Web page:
diameter

The distance from one edge of a circle to the opposite edge as measured through its center. Diameter measures the width of a circle.

diodes

A semiconductor device that allows electrical current to flow in one direction and blocks current from flowing in the opposite direction. Diodes combine a positive semiconductor and a negative semiconductor to control the direction of current flow.

direct current

DC. Electricity that travels in one direction. Direct current does not reverse the direction of flow.

distribution systems

A network of electrical components that provides electricity from the utility to specific end destinations. Distribution systems use generators, power lines, and transformers to deliver electric power to buildings and other structures.

electric vehicles

EV. A vehicle that is propelled by an electric motor that draws its power from a battery. Electric vehicles require high-energy, lightweight, rechargeable batteries.

electrical conductivity

A material's ability to convey electricity. A material's level of electrical conductivity depends on its atomic structure.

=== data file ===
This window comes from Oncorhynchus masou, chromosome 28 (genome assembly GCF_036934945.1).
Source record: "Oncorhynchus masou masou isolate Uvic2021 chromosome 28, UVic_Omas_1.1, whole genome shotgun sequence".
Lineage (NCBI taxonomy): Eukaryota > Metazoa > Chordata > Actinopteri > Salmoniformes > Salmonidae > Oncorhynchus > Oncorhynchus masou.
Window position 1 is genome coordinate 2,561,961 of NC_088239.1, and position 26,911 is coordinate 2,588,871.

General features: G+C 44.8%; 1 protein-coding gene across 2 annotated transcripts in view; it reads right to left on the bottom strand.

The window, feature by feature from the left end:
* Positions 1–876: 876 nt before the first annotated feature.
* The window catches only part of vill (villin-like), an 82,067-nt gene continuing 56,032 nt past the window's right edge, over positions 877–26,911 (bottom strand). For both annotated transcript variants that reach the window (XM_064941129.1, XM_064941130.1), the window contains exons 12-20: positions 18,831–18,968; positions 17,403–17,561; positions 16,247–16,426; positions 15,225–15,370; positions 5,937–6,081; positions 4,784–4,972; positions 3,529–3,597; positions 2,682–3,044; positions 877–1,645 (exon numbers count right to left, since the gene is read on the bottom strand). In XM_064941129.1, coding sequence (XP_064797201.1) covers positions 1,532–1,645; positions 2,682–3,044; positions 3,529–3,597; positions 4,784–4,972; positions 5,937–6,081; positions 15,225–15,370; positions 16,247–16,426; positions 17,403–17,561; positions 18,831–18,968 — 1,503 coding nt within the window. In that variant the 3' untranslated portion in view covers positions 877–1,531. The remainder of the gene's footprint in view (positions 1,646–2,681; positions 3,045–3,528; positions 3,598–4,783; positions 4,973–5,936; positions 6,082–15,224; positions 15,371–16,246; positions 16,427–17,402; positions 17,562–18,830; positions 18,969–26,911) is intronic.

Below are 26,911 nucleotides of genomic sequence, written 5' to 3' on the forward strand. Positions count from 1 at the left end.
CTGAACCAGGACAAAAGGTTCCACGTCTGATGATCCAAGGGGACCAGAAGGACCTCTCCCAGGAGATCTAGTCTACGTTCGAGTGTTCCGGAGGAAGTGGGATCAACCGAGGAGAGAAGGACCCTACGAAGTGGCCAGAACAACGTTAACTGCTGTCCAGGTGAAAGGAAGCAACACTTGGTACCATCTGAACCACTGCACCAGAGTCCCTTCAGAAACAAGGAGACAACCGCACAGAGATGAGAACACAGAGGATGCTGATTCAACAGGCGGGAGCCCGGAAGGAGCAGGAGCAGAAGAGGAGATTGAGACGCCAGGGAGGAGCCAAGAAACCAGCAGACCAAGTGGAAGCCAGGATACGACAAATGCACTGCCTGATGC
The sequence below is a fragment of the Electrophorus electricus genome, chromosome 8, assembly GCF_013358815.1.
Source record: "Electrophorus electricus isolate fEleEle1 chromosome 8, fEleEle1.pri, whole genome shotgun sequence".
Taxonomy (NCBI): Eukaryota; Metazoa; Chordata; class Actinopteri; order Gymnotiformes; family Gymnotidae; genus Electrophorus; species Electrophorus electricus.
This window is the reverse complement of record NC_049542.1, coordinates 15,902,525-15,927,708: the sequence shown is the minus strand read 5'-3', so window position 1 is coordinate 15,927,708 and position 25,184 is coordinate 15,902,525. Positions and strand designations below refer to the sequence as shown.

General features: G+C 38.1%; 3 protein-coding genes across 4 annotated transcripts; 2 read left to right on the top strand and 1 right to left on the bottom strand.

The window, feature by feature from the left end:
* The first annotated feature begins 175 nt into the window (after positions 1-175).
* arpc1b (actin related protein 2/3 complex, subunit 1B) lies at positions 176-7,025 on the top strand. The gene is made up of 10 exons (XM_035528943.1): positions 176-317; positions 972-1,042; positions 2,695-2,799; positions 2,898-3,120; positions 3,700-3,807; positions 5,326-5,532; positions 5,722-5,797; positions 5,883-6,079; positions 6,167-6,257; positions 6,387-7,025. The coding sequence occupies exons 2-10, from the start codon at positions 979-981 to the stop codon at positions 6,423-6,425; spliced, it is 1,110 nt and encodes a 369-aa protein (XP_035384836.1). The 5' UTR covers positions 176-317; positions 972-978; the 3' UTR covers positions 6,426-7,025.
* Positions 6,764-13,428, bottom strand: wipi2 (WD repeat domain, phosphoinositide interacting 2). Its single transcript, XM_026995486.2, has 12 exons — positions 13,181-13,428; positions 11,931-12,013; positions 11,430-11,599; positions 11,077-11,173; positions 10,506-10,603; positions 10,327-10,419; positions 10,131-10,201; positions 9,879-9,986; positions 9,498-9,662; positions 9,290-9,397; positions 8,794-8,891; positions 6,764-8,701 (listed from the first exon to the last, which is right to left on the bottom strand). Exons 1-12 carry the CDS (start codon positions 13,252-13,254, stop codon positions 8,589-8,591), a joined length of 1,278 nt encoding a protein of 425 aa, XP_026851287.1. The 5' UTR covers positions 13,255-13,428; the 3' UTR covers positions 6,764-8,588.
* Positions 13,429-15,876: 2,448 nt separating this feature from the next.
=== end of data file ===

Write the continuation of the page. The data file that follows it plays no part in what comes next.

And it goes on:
electrical energy

A form of energy created by the movement of charged particles. Electrical energy, which is also called electricity, can be converted into work such as light, heat, or motion.

electrical potential

The amount of energy needed to move an electric charge. The difference in electrical potential between two points is called voltage.

electricity

A form of energy created by the movement of charged particles. Electricity, which is also called electrical energy, can be converted into work such as light, heat, or motion.

electrolytes

A conductive solution that allows ions to move freely. Electrolytes are typically liquids or gels.

electromotive force

EMF. A measure of electrical pressure or potential. Electromotive force is also called voltage and is measured in volts (V)

electron theory

The practice of showing electricity in a circuit as moving from negative to positive. Electron theory is based on the movement of electrons in metal conductors, which are used as the path in most circuits.

electrons

An atomic particle with a negative charge. Electrons orbit the nucleus of an atom and can move from one atom to another.

elements

A basic substance consisting only of atoms that share the same number of protons. Elements include carbon, hydrogen, and oxygen.

energy

The ability to do work. Energy comes in many forms, including electrical, mechanical, thermal, and chemical.

fossil fuels

A naturally occurring organic fuel formed in the Earth's crust that can be burned to release stored energy. Fossil fuels include petroleum, coal, and natural gas.